The effects of reduced blood flow from sympathetic overdrive interferes with the proper functioning of digestive organs, alters the balance of microbes residing within the gut, reduces the proper functioning of the immune system and interferes with proper filtering of nutrients that are absorbed. Many of the beneficial bacteria and fungi growing in our gut only thrive in an oxygen environment. These bacteria are known as aerobes. As the oxygen supply diminishes with circulation, bacteria that thrive in the absence of oxygen, anaerobes, begin to replace the withering populations of aerobic bacteria. Clostridium Difficile (aka C. Diff), a common infection in hospitals, is a classic anaerobic bacterium. Aside from C. Diff., there are likely hundreds of species of anaerobic bacteria that can or do reside in the human gut. So far, it is estimated that we’ve only been able to culture and identify between 1-5% of these organisms. However, we know they exist because we can test for one of their main waste products, beta-glucuronidase. This little waste product can reap havoc on the body’s detoxification systems and will be discussed in another article.
One would expect significant digestive disturbances in this situation. However, some people never experience any digestive symptoms. In the past 15 years I have seen hundreds of patients who tested positive for overgrowth of C. Diff, numerous pathogens or the presence of beta glucuronidase with no digestive symptoms. On the other hand, most of these patients had other significant chronic diseases including eczema, psoriasis, tyramine intolerance, rheumatoid arthritis, Hashimoto’s thyroiditis and fibromyalgia. I want to be absolutely clear that this scenario is only one piece of the puzzle in healing these diseases.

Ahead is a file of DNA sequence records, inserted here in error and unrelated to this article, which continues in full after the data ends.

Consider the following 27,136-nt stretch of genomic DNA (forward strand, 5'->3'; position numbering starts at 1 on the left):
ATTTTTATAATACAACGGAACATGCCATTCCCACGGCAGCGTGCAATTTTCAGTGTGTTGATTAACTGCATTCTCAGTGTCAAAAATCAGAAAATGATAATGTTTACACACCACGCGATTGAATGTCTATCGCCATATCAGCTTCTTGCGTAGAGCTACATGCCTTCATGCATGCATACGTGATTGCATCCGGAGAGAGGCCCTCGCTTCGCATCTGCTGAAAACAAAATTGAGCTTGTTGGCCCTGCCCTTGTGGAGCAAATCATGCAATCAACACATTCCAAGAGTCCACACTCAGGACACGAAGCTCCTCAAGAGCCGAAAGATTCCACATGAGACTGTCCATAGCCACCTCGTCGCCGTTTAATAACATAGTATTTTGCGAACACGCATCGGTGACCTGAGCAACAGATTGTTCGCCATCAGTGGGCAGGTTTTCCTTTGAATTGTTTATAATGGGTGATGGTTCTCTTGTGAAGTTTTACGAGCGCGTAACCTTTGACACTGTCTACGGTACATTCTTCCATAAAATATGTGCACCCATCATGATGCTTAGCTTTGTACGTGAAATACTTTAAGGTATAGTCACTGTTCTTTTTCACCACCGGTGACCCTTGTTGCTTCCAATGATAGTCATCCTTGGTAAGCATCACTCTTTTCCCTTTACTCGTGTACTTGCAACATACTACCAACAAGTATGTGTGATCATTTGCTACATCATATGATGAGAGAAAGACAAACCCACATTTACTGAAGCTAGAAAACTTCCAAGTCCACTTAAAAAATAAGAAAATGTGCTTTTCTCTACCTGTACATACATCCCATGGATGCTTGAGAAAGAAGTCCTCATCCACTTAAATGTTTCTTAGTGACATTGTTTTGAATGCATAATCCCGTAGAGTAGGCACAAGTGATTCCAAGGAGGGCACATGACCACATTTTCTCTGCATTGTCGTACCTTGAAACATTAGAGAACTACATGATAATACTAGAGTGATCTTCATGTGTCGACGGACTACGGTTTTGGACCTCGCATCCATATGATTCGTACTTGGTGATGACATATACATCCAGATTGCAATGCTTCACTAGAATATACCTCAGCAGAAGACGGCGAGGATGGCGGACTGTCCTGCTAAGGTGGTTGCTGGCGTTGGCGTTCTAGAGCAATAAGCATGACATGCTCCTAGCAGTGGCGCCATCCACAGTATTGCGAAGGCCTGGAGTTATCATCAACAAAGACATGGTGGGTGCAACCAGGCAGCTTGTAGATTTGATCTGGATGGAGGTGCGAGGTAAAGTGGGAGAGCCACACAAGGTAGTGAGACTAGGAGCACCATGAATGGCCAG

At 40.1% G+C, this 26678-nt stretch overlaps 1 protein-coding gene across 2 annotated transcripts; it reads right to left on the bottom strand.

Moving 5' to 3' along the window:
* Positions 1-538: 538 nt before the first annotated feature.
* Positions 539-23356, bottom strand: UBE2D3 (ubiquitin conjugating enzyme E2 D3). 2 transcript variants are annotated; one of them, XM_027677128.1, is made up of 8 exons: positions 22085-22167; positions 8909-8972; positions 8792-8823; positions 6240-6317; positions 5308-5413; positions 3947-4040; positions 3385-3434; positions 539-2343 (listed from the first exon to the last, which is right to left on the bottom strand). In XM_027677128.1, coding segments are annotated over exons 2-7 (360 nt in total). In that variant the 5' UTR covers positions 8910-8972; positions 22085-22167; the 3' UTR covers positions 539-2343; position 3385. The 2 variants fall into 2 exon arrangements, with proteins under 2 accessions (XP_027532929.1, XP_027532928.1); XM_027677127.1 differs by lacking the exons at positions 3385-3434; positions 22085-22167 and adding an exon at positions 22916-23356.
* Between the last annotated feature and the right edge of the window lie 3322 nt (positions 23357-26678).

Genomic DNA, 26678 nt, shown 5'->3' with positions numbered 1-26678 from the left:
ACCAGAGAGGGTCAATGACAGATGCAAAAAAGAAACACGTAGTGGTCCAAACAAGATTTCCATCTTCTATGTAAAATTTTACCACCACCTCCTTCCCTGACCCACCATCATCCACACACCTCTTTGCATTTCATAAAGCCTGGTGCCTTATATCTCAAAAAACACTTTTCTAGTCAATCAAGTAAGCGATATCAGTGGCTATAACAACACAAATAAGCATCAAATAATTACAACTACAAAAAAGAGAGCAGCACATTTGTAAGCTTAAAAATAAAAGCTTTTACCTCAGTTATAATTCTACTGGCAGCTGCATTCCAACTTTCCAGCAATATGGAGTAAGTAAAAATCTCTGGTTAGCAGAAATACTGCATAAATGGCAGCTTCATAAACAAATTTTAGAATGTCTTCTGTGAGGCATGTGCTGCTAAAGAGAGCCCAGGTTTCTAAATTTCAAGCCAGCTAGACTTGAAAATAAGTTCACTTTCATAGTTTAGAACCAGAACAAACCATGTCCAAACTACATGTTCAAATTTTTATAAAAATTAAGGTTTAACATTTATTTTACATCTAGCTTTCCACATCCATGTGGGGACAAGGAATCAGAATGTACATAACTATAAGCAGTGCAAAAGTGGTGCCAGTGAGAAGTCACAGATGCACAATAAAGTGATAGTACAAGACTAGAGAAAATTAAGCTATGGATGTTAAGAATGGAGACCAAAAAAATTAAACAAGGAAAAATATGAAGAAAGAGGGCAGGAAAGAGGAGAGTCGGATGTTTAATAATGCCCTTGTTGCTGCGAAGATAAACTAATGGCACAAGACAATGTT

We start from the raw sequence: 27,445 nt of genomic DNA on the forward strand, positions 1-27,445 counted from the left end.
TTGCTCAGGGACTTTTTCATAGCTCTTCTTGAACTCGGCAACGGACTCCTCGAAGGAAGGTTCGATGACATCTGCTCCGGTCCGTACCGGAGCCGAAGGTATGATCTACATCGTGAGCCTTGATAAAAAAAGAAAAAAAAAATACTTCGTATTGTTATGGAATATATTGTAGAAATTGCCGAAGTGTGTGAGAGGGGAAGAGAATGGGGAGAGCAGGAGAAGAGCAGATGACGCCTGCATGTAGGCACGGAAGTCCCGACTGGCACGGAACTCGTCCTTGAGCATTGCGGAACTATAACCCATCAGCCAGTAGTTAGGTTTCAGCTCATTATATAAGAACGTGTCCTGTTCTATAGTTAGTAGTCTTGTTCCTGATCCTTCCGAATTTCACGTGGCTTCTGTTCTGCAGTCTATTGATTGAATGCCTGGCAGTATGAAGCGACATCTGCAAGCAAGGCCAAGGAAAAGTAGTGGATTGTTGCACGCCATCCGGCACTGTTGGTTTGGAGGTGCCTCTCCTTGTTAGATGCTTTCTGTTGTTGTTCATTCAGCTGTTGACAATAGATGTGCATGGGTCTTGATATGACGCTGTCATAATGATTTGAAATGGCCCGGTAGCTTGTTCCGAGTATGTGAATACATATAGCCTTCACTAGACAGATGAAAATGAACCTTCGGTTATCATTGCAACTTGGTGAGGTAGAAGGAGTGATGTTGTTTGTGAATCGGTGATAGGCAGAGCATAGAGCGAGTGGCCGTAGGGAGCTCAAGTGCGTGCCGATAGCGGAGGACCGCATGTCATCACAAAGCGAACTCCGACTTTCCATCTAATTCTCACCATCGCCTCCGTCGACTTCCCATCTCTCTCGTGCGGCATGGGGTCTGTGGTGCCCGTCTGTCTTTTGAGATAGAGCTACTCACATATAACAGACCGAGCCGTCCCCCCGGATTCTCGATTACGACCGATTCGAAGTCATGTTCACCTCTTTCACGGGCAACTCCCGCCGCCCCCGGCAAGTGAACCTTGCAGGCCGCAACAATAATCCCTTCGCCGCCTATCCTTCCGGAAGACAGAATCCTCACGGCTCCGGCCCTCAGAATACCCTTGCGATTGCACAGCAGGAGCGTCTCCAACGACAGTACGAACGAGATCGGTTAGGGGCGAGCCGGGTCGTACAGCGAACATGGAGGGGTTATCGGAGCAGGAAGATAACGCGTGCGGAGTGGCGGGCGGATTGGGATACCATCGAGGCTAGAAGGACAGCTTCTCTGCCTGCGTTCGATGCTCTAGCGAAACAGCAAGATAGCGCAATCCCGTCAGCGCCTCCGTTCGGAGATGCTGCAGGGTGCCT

There are very few possibilities to explain how pathogenic bacteria can thrive in the digestive tract without initiating a proper immune response. The most logical explanation is the disruption of proper immune functioning from gut-associated lymphoid tissue (GALT). I suspect that this system either becomes defective or overloaded. As a result, the constant stream of antigens override this system and they are passed along to other parts of immune system in the mucosa associated lymphoid tissue (MALT). As a result, inflammatory conditions, like eczema and joint stiffness, arise in other parts of the body. This too is a very large subject that I will discuss in another article or in my book.
Assessing the Presence and Severity of Sympathetic Overdrive